How Riot Games' new team plans to curb trolling before it begins

Riot has deeply contemplated the definition of "toxicity" in recent years.

Riot Games doesn't use the word "toxic."

"Toxicity means different things to different people," Riot's head of Player Dynamics Weszt Hart said. "What's trash talk to one person is totally inappropriate to someone else, which makes it really hard to proactively design a solution. 'Toxic' is so subjective, we failed to see how it was blinding us to the possibilities."

As the studio behind League of Legends, a competitive MOBA with an average of 8 million concurrent players a day, Riot has battled in-game harassment, trolling, sexism and racism for more than 10 years. Over this time, League of Legends has earned a reputation as an explosively popular multiplayer game, and also as a hotbed of offensive language and negative behavior.

In 2012, the studio launched a Player Behavior team whose sole focus was to use psychology tools to curb game-ruining experiences. The group rolled out items like the Honor system, which allows players to reward their teammates for positive behavior post-game.

When the Honor system first went live, Riot was still using the word "toxic." In 2020, Riot is evolving the Player Behavior team and launching a new practice called Player Dynamics, which will study and develop communication tools for all of the studio's coming titles, not only League of Legends.

"We've started trying to break down 'toxicity' by looking at it as 'disruptive behavior' because it gets us asking better questions," Hart said. "What's the intended experience and what are players' expectations? Now what's disruptive to these expectations? What are the root causes? If the root cause is mismatched expectations, for instance, we need to look at what can we do differently in design to help align expectations."

The Player Dynamics team includes Hart and adviser Dr. Kimberly Voll, co-founder of Fair Play Alliance, an industry-wide initiative to encourage healthy communication in video games. Dr. Voll was involved in the Player Behavior group as well, and the new team will build on the research done there, drawing from cognitive science, anthropology and sociology.

Player Dynamics won't necessarily focus on building concrete tools like voice chat or text commands in Riot's games -- instead, the group will study player interaction and infuse the studio's new games with anti-trolling tricks from the get-go.

So, no, this doesn't mean League of Legends is getting full-team voice chat.

"Poor communication is a common source of friction between people; this is only compounded by online spaces which lack the feedback of a real human presence," Hart said. "Throw competition into the mix and that friction can get worse. We need to learn to do better, but don't think full-team voice chat is necessarily the answer. This is more about identifying what we need socially as humans interacting in an online setting than any particular feature."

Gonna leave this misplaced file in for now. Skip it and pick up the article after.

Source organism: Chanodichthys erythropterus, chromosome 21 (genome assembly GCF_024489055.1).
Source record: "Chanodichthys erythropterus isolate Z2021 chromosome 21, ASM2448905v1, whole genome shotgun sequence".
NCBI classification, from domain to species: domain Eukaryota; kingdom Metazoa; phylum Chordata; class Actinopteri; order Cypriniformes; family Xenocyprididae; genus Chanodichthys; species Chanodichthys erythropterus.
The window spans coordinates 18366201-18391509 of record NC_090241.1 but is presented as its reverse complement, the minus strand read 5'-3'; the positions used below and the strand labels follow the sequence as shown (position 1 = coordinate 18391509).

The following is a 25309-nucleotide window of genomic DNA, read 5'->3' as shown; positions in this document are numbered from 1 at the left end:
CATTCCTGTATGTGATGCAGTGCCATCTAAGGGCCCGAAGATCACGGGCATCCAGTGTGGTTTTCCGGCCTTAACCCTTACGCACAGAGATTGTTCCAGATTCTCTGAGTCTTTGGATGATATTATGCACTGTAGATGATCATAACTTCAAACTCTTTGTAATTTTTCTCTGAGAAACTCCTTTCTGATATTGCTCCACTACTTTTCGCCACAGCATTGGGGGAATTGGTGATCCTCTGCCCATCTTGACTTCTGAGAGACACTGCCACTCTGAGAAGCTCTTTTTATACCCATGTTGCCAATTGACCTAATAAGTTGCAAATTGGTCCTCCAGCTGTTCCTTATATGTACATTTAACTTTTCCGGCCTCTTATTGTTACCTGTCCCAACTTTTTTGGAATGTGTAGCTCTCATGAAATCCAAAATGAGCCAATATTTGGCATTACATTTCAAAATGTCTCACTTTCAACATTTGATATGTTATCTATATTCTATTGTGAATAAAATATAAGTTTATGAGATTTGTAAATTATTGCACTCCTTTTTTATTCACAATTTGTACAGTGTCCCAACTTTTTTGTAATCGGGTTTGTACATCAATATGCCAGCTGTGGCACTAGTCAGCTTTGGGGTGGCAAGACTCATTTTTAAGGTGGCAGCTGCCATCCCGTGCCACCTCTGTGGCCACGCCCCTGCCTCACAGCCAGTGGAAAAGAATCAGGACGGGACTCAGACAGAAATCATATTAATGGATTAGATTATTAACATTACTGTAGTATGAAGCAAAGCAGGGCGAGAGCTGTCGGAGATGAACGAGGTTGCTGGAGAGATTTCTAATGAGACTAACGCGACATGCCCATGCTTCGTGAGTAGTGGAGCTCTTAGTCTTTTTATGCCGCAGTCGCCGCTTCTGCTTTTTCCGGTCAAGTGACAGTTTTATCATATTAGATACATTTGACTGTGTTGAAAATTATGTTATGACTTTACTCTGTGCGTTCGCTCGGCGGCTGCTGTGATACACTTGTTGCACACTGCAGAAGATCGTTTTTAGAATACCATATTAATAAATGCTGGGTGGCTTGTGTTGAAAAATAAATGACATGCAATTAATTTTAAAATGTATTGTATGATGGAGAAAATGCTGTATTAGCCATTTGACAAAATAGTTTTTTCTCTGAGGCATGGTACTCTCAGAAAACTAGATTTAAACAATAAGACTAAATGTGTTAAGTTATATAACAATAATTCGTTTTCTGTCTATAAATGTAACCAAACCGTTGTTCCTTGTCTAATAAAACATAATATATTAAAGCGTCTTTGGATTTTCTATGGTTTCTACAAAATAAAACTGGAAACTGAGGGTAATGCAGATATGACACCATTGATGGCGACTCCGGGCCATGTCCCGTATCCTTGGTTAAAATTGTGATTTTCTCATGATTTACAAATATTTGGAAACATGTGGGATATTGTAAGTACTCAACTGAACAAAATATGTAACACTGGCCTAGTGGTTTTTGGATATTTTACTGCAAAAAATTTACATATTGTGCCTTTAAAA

Riot has been battling disruptive behavior outside of its games as well. In December, the studio settled a class-action gender discrimination lawsuit in California, agreeing to pay $10 million to employees and contractors identifying as female. The company's bro culture and anti-woman environment was outlined in an exhaustive Kotaku investigation in 2018, with employees reporting gender-based harassment, discrimination and frat house-style behavior on the daily. Riot may end up paying out even more than the initial settlement -- California authorities have said they could adjust it to more than $400 million.

It's no wonder Riot employees have been thinking a lot about the definition of "toxicity" in recent years. The studio is preparing to launch its first non-League of Legends titles ever, starting with a five-on-five hero-based shooter called Valorant. So far, Valorant looks like a blend of Overwatch and Counter-Strike, built for the competitive scene. Meaning, smooth in-game communication will be critical.

Hart said the Player Dynamics team will focus on two specific areas right away: shared services and shared knowledge. Led by the Central Player Dynamics squad, shared services applies to all of Riot's games and represents the entire ecosystem's umbrella of communication tools. Shared knowledge is an internal-facing system that will allow developers to access existing research on League of Legends players and beyond.

Player Dynamics will largely work behind the scenes, but its research will be infused in all of Riot's new games.

"It's still early days for the field of Player Dynamics, but I can tell you that Riot is taking it very seriously, and you'll likely be seeing the result of our work in our new games," Hart said. "We think of Player Dynamics beyond general tools, like in-game voice chat, extending to any player-to-player interaction, so our work will manifest itself in early stages of design and development."